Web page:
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X-Men Origins: Wolverine - X-Men Origins: Wolverine

By Stuart Andrews



Our Score:


You've also got to love the game's grisly slow-mo effect, used every time Wolvie dispatches the last of another wave of enemies, allowing you to witness their destruction in all its blood-spraying clarity. It's a shame that Wolverine's skin is a little plastic looking, and I encountered some fearsome spots of slowdown in the PS3 version reviewed, but when so many superhero games look like HD ports of a PS2 version, at least Raven bought it's A game to bear on this one.

There's also a little more depth and strategy than you'd find in some examples of this genre. Like God of War, Devil May Cry or Onimusha, Wolverine uses an experience system, whereby slashing enough goons into bits levels our hero up. On levelling up you can spend points on health or combat abilities, and as the game goes on it introduces new special attacks, enabling Wolverine to carve up huge swathes of foes in a circle of bloodshed, or drill his way through particularly tough opponents, provided he has notched up enough ‘rage' to do so.

Meanwhile the lunge ability, introduced at the outset, becomes key the more the game moves on. Press the top-right bumper on your controller and our hero focuses on an enemy. Click top left and he leaps right at them, and you can combine his initial pounce with a selection of other blows to do as much damage in as little time as possible. Lunging is vital when tackling large or spread out packs of enemies, enabling you to move fast, avoid suppressive fire and deal with the pesky ninja-style forces or rocket-launching fiends you'll encounter more frequently as time goes on. Finally, a system of Mutagens allows you to customise Wolverine to your own preferences or for different situations, putting damage-resistance over offensive power, or boosting Wolverine's existing ability to learn from and then deal more damage to specific enemies as he encounters them.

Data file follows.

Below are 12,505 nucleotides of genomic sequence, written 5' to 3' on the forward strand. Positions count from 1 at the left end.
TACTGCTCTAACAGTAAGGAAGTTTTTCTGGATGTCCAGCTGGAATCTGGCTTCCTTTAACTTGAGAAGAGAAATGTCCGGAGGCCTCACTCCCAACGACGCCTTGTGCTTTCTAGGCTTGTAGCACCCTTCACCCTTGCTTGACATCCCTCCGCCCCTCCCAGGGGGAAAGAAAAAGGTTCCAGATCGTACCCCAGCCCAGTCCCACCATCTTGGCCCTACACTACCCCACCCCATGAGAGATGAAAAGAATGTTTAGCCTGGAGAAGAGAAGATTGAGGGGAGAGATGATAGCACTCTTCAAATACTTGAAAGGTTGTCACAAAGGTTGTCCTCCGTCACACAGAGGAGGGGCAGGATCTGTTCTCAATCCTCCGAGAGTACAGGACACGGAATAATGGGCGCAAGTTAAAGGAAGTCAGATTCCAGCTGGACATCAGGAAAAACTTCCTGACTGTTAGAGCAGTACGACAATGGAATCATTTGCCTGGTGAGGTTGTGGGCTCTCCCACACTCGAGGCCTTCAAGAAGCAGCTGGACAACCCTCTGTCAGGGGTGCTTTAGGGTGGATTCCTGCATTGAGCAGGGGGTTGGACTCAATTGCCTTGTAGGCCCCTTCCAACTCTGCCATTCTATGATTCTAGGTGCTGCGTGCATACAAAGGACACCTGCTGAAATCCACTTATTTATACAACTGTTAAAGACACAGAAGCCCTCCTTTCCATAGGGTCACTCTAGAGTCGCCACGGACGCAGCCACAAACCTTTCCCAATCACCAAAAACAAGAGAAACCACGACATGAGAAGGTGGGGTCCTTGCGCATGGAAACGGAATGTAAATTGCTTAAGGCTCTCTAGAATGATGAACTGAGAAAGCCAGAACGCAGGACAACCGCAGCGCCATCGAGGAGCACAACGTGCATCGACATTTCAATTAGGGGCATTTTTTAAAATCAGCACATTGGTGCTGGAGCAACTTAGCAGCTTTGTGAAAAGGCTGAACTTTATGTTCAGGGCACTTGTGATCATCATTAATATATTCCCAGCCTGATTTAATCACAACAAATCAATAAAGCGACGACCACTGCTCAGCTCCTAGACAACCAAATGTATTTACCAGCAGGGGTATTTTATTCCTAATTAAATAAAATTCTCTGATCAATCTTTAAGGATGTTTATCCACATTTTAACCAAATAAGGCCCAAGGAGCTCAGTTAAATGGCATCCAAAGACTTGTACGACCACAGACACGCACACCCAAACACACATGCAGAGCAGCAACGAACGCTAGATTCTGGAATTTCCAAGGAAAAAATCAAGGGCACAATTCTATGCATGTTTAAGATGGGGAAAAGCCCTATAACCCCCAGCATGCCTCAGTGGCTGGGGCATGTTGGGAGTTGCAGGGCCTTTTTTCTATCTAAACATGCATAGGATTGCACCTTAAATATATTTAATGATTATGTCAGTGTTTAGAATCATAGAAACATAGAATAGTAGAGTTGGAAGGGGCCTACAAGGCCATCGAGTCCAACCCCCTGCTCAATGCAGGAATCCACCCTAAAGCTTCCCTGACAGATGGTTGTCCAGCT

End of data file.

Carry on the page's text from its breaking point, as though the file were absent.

Sadly, all this great stuff is let down by the fact that the whole experience wears thin within a scant few hours of play.

It all comes down to pacing, scale and variety. I think that, say, God of War 2 or Devil May Cry 4 succeed because they know how to combine periods of heavy combat, quieter moments and big, in-your face blasts of epic spectacle into one long stream of action. They structure their waves of enemies so that, even though you're effectively doing the same thing over and over again, you're always facing new challenges and you rarely get a chance to get too bored. Wolverine doesn't quite manage this. Sure, it has some great big moments. True, there are whole sections that are paced with real expertise. All the same, the more you play, the more the game feels repetitive and increasingly lacking in ideas.

I think Raven knew that variety was needed, because it has cleverly interleaved two storylines - one based loosely on events in the film, the other on a military mission in Africa three years before - so that they can flick between them as the game goes on. There are differences between the two. The levels in the present timeline focussing on straight combat with the odd twist of stealth, while the levels in the past timeline take the occasional detour into Tomb Raider territory, with crumbling temples to explore, traps to avoid and simple puzzles to solve. We even get two distinct groups of enemies to fight.

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